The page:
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American company develops unique glass MEMS technology
American company develops unique glass MEMS technology
Micro-electromechanical systems (MEMS) technology has traditionally been based around silicon but now a US company, Translume, has developed a family of micromachining techniques that can create complex, three-dimensional structures, dubbed glass MEMS, from fused silica glass (SiO2). Being notorious brittle, glass may, at first sight, appear to be an odd choice of material for MEMS devices with parts that flex or move but at the microscopic level it is quite elastic and is also hard and light and exhibits a number of other properties which make it well suited to sensing applications. Unlike silicon it is optically transparent across a broad range of wavelengths, from the deep UV into the mid-IR; it has a very low coefficient of thermal expansion (0.57x10-6/K over the 0-200°C range), which is similar to or better than the low expansion alloy Invar; it is an excellent thermal insulator, with a thermal conductivity approximately 100 times lower than silicon; and is compatible with all biological and industrial fluids (except hydrofluoric acid (HF)). Indeed, some of these properties are exploited when silicon MEMS devices are bonded to silica substrates or support structures.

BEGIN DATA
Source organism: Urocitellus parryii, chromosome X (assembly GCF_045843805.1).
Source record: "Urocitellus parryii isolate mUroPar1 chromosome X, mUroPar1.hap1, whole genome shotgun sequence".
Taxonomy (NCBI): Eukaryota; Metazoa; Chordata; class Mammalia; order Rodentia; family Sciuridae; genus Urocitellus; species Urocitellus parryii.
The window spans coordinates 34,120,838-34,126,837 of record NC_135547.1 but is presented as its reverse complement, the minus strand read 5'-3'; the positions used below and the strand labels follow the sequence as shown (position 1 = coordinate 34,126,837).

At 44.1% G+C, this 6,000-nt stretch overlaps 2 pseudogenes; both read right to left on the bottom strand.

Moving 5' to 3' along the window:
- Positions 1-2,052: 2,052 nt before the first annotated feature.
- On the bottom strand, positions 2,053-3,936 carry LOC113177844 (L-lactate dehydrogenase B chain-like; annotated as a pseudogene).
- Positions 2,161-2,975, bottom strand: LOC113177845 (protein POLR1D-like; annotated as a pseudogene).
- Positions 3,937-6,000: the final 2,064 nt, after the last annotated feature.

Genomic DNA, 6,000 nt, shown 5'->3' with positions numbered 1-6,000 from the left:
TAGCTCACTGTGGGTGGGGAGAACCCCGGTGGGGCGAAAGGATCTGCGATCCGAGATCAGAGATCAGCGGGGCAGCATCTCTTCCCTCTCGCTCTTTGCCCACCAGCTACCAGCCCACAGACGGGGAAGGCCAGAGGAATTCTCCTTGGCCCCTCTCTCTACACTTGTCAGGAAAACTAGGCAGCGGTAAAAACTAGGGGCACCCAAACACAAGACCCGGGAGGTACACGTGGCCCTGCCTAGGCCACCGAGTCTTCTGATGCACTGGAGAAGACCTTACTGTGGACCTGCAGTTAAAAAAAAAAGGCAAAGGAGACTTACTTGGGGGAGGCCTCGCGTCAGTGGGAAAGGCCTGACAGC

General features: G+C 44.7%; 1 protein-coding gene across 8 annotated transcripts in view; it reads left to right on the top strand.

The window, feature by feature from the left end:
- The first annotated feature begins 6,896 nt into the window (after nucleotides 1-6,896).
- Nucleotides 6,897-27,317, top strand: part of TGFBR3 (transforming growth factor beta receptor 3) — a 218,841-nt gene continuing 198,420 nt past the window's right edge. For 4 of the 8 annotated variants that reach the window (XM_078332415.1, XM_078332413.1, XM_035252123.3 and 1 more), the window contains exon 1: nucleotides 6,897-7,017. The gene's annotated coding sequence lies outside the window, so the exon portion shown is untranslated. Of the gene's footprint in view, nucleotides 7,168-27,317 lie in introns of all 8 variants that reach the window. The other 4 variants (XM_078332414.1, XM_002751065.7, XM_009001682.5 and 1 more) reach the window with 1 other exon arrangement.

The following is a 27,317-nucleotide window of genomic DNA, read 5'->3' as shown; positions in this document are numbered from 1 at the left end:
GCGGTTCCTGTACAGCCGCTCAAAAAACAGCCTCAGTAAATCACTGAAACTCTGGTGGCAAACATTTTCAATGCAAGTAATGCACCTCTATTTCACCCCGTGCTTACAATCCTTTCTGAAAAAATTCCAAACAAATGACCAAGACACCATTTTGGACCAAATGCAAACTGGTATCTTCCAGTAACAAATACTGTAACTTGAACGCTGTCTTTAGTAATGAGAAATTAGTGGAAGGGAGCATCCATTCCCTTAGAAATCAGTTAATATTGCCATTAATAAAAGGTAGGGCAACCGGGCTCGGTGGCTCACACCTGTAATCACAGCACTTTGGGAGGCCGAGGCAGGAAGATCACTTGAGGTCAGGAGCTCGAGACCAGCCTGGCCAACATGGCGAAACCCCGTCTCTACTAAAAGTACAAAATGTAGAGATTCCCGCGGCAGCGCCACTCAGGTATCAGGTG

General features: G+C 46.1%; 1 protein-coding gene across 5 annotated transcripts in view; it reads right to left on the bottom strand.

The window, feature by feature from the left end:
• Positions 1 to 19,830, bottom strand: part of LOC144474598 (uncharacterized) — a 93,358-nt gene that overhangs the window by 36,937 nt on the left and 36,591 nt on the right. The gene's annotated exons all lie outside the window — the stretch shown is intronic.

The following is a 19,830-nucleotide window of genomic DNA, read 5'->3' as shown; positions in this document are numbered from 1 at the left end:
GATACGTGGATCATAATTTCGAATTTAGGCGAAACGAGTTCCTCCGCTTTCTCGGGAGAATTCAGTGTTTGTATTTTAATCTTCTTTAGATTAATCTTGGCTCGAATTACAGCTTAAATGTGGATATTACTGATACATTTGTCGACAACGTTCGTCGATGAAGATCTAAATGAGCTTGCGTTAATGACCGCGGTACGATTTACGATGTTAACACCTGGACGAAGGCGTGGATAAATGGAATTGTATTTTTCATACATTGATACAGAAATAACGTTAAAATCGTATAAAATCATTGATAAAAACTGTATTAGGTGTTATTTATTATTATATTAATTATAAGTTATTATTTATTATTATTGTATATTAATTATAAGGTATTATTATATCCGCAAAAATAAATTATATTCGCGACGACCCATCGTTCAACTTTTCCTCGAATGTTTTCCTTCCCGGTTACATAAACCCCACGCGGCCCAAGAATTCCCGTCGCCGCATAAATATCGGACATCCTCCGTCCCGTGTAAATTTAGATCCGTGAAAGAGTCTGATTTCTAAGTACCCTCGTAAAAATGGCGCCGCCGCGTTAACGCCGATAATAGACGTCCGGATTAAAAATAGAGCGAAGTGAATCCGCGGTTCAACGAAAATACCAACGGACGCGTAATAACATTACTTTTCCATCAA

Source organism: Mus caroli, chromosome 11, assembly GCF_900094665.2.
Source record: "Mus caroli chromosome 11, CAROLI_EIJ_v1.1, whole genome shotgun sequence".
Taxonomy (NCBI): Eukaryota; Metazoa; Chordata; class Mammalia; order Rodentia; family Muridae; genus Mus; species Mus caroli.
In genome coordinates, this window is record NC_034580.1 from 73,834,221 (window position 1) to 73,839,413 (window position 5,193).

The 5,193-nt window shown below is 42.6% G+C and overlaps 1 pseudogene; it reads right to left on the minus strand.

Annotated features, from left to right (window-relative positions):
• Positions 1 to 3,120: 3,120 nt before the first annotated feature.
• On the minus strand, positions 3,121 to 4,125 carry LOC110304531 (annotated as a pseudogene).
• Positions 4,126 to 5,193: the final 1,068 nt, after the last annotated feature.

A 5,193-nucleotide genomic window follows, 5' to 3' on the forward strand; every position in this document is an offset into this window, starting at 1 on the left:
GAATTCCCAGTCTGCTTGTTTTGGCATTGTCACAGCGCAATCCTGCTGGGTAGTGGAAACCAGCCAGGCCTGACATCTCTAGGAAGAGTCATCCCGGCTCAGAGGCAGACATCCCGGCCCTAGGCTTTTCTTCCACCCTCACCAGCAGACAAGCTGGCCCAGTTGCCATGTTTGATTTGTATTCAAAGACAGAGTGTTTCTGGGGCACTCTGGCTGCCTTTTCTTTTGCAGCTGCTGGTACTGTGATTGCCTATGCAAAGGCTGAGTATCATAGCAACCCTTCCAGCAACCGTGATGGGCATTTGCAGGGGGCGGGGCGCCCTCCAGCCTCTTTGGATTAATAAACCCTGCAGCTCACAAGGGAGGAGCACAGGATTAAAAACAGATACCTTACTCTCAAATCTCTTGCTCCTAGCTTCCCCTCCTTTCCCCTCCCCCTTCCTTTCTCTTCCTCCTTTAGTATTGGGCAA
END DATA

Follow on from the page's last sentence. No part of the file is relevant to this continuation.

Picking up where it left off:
The company's micromachining process involves a very short, computer-controlled laser pulse with a duration of around 100fs which is focused on a point inside a glass substrate. At the focal point, the light intensity is sufficient to convert the glass instantly into a plasma through nonlinear absorption processes. However, as the pulse is extremely short, the glass almost immediately re- solidifies and by applying appropriate laser parameters, it is possible to control the local nanostructure of the re- solidified material and thus modify its physical and chemical properties. These include the local refractive index (RI) and chemical reactivity, i.e. its susceptibility to etching with HF. The company terms the processes causing changes in RI and reactivity femtoWritee and femtoEtche, respectively. The alteration of these properties, often combined with HF etching, can be exploited in the fabrication of all manner of micro-optical, microfluidic and micromechanical devices. An example is a prototype, optically-addressed displacement sensor, based on intensity modulation and aimed at micro-robot applications. This is fabricated from a single piece of amorphous fused silica into which all of the mechanical, structural and optical features are monolithically integrated. These include flexures, a frame and a moving platform, the waveguide array and input/ output fibre ports, as shown schematically in Figure 1. The sensor features 16 flexures (hinges) in a double- compound rectilinear format which provide mobility along one axis while maintaining good stiffness along the other, together with three waveguide segments. An input waveguide is created in the frame which brings an optical signal from the external light source (a laser diode operating at 750nm) to the boundary separating the frame from the mobile platform; a second waveguide segment is located in the mobile platform whose position is selected so that at rest it is aligned with the input waveguide and a third waveguide is created in the frame. This brings the optical signal from the mobile platform to an external photodetector. This design has subsequently been modified: the single waveguide in the mobile platform has been replaced with an array of parallel waveguides and positional readout accuracy was improved by writing an additional pair of input and output waveguides. With a range of over 1mm, stage position can be determined with a resolution equal to or better than 50nm.